A large number of patients who received purged autologous bone marrow following high-dose therapy for follicular lymphoma have been reported (Table 1). Between 1985 and 1995, investigators at the Dana-Farber Cancer Institute treated 153 patients (median age, 43 years) with a history of follicular NHL in sensitive relapse or incomplete first remission with cyclophosphamide(Drug information on cyclophosphamide) (Cytoxan, Neosar)/total-body irradiation conditioning and antiB-cell monoclonal antibodytreated autologous bone marrow transplantation. At diagnosis, 90% of patients had stage IV disease, 28% had B symptoms, and 30% had extranodal disease exclusive of the bone marrow. At bone marrow harvest, only 30% of patients were in complete remission. Overt bone marrow infiltration was present in 47% of patients at marrow harvest.
As of March 1999, 63 patients have relapsed, the majority in prior sites of disease, and 34 patients are alive after relapse (median follow-up, 80 months). At a median follow-up of 61 months (range, 24 to 156 months), 79 patients remain alive and in complete remission. The disease-free survival and overall survival rates at 8 years following autologous bone marrow transplantation are 42% and 66%, respectively. The survival rate from diagnosis for the entire group of patients is 69% at 12 years. Nine patients have died without recurrence of disease, including six from myelodysplasia/secondary acute myelogenous leukemia.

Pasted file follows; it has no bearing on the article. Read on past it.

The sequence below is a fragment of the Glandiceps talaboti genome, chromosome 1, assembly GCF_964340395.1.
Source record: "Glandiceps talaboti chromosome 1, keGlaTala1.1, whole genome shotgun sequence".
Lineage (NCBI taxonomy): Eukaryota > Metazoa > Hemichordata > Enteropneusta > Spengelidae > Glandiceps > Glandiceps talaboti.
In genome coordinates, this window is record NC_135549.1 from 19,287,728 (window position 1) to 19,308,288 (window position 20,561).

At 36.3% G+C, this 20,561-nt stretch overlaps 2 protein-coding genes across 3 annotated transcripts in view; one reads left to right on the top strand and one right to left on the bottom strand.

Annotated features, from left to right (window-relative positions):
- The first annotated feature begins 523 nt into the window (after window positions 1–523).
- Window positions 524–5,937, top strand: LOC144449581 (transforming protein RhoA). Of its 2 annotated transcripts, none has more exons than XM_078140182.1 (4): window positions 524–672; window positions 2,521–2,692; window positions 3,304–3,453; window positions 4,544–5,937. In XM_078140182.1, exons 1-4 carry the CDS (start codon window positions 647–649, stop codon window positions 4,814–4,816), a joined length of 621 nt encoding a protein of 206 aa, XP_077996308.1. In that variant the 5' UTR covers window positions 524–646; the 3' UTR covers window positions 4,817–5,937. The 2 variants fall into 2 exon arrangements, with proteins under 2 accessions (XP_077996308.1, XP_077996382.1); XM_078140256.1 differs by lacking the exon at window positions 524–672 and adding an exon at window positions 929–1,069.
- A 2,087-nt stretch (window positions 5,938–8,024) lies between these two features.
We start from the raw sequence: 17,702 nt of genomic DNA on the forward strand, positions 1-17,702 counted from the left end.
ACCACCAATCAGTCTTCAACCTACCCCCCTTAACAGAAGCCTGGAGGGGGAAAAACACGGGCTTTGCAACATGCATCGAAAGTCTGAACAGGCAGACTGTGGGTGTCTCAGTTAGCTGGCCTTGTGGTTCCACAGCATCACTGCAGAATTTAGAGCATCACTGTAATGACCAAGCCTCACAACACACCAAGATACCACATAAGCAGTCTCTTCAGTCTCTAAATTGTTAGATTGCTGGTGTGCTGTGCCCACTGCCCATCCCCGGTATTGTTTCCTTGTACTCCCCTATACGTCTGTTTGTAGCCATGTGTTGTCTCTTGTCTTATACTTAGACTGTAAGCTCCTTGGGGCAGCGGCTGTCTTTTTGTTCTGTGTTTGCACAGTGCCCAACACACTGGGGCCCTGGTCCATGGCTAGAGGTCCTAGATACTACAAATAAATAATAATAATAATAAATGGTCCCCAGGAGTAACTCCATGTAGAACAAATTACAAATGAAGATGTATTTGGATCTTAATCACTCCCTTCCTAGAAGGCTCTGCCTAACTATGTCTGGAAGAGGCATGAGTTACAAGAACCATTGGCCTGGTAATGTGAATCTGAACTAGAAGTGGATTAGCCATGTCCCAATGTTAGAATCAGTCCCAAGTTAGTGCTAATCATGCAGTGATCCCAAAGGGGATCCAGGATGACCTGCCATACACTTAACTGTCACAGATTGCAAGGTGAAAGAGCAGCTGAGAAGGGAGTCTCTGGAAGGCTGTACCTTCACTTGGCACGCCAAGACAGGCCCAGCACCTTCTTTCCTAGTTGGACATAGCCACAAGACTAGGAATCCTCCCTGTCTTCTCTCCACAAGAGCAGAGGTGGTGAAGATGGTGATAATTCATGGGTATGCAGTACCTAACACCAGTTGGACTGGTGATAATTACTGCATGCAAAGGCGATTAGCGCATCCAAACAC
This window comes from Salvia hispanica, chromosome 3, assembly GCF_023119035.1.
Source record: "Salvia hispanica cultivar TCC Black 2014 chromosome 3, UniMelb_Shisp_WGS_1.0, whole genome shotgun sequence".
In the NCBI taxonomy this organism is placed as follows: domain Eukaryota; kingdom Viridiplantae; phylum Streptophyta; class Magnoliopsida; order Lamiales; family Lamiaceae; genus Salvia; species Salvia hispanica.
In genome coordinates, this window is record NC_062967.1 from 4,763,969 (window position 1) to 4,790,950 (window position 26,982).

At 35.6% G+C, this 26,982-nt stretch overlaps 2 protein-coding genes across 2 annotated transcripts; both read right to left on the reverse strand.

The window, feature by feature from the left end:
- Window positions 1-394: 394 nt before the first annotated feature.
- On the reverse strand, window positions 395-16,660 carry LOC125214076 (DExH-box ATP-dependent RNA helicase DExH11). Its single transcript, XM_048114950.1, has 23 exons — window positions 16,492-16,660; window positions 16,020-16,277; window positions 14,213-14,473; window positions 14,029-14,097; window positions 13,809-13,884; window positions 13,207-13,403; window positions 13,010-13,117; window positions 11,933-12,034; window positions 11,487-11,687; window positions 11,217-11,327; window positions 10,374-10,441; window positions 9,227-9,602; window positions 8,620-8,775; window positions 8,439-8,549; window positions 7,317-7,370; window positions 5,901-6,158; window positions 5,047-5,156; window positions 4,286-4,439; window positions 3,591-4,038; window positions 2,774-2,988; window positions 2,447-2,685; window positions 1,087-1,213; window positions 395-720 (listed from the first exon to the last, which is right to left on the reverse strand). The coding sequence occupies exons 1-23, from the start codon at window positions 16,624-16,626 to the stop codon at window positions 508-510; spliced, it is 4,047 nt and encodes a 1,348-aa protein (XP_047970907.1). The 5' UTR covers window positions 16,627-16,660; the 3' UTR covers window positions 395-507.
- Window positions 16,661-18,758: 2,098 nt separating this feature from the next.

Investigators at St. Bartholomews Hospital have also treated 64 relapsed indolent lymphoma patients with an anti-B1 monoclonal antibodypurged autologous bone marrow transplant. These patients received the same cyclophosphamide/total-body irradiation conditioning regimen as was used at the Dana-Farber Cancer Institute. At autologous bone marrow transplant, 34 patients were in complete remission, with 7 having bone marrow involvement at harvest. Treatment-related mortality following high-dose therapy has been very low, and 35 patients remain in clinical complete remission from 1+ to 8+ years.